November 5, 2018
When Karl Marx wrote to the newly-re-elected President Abraham Lincoln after the November 1864 elections on behalf of the International Working Men's Association, Marx summarized the essence of the United States Civil War as follows:
When an oligarchy of 300,000 slaveholders dared to inscribe, for the first time in the annals of the world, "slavery" on the banner of Armed Revolt, when on the very spots where hardly a century ago the idea of one great Democratic Republic had first sprung up, whence the first Declaration of the Rights of Man was issued, and the first impulse given to the European revolution of the eighteenth century; when on those very spots counterrevolution, with systematic thoroughness, gloried in rescinding "the ideas entertained at the time of the formation of the old constitution", and maintained slavery to be "a beneficent institution", indeed, the old solution of the great problem of "the relation of capital to labor", and cynically proclaimed property in man "the cornerstone of the new edifice" -- then the working classes of Europe understood at once, even before the fanatic partisanship of the upper classes for the Confederate gentry had given its dismal warning, that the slaveholders' rebellion was to sound the tocsin for a general holy crusade of property against labor, and that for the men of labor, with their hopes for the future, even their past conquests were at stake in that tremendous conflict on the other side of the Atlantic.
Everywhere they bore therefore patiently the hardships imposed upon them by the cotton crisis, opposed enthusiastically the pro-slavery intervention of their betters -- and, from most parts of Europe, contributed their quota of blood to the good cause (Marx, November 22-29, 1864).- Advertisement -
Without digression, subterfuge, or misdirection, or with any intention of sanitizing the issue, Marx directly hit at the primary reason for the American Civil War: slavery. And, unlike apologists for the South  and its so-called "peculiar institution"  of slavery, Marx, in no uncertain terms, considered slavery to be extremely detrimental to humanity. Slavery was the organizing principle of the armed Confederate revolt. Slavery, in this case, enthralled Africans who had been forcibly transported to the Americas for over 200 years as well as their descendants. What was being fought over during that epoch conflict was nothing less than what would be the organizing principle of the American state with regards to the question of labor and whether African laborers would be considered as property.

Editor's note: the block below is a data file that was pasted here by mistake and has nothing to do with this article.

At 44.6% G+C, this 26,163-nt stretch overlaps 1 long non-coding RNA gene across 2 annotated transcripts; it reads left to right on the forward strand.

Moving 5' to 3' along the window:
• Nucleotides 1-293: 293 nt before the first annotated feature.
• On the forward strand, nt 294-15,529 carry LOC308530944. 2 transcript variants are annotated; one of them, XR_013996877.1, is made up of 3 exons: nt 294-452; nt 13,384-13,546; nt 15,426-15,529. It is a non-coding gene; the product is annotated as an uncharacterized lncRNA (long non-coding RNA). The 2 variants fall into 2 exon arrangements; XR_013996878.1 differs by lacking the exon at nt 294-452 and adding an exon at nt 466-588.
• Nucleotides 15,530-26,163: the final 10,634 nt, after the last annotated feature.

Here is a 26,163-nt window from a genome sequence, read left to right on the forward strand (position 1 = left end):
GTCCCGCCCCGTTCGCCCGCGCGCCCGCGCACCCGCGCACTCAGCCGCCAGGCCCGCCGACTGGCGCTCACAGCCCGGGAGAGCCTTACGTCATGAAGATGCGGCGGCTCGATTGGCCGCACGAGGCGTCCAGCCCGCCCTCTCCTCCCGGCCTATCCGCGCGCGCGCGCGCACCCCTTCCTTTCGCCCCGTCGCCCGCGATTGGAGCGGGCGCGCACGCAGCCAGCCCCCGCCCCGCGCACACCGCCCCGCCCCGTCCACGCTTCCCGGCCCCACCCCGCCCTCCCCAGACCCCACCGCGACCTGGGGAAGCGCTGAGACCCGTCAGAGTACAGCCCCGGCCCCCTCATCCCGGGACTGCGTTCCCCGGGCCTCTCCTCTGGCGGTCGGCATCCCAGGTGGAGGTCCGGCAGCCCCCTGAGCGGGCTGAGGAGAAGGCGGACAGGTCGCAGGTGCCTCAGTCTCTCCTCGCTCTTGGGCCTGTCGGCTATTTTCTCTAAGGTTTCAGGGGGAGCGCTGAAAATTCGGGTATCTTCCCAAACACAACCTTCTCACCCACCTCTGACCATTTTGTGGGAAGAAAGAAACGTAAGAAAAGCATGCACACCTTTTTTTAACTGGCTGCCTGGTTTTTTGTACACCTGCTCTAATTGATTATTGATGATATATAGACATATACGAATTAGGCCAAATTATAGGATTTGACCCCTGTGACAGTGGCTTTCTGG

So, too, during this momentous struggle for personhood were women roused from their historically subjugated position of being man's helper.  And while arguably Genesis did not imply that woman was to be subordinate to man, historical practice and law by the 19th century had relegated women to a near-slave existence. On July 19th and 20th, 1848, women representatives gathered in the first woman's rights convention in Seneca Falls, New York, to discuss the social, civil, and religious conditions and rights of women. It took the 19th Amendment to the U.S. Constitution, ratified in 1920, to guarantee a woman's right to vote, though, in practice, women had to fight decades of further subordination in the workplace and in the home to garner some semblance of equality and personhood. What was being fought over in these tumultuous struggles was nothing less than what would be the organizing principle of the American state with regards to labor and whether women would be considered as property of their husbands or as secondary citizens.
Thus, in examining the significance of the vote today, one must keep in mind that when the United States became a separate country in the eighteenth century, only white males who owned property were allowed to vote, a crucial aspect of democratic participation. Beginning in the 1820s, white men without property gained access to the franchise, thus widening the democratic base of the republic. Following the U.S. Civil War in 1865 with the passage of the 13th, 14th, and 15th Amendments to the Constitution, African American males were legally given the franchise--albeit they had to fight for another 100 years to exercise this right freely. Following the passage of the Nineteenth Amendment to the U.S. Constitution in 1920, women were granted access to the franchise, though they, too, had to fight additional decades of battles both in courts and on the streets in order to exercise this constitutional right. And with the passage of the Snyder Act of 1924 , Native Americans born in the U.S. were granted full U.S. citizenship and the right to vote. With the passage of the McCarran-Walter Act in 1952 , immigrants of Asian descent were allowed to be recognized as U.S. citizens and having access to the vote. The passage of the 24th Amendment in 1964 prohibits both Congress and the states from conditioning the right to vote in federal elections on payment of a poll tax or other types of tax. And the 26th Amendment to the U.S. Constitution approved in 1971 lowered the voting age from 21 to 18. The continual expansion of the franchise to all peoples of the country is thus a core issue of our democracy.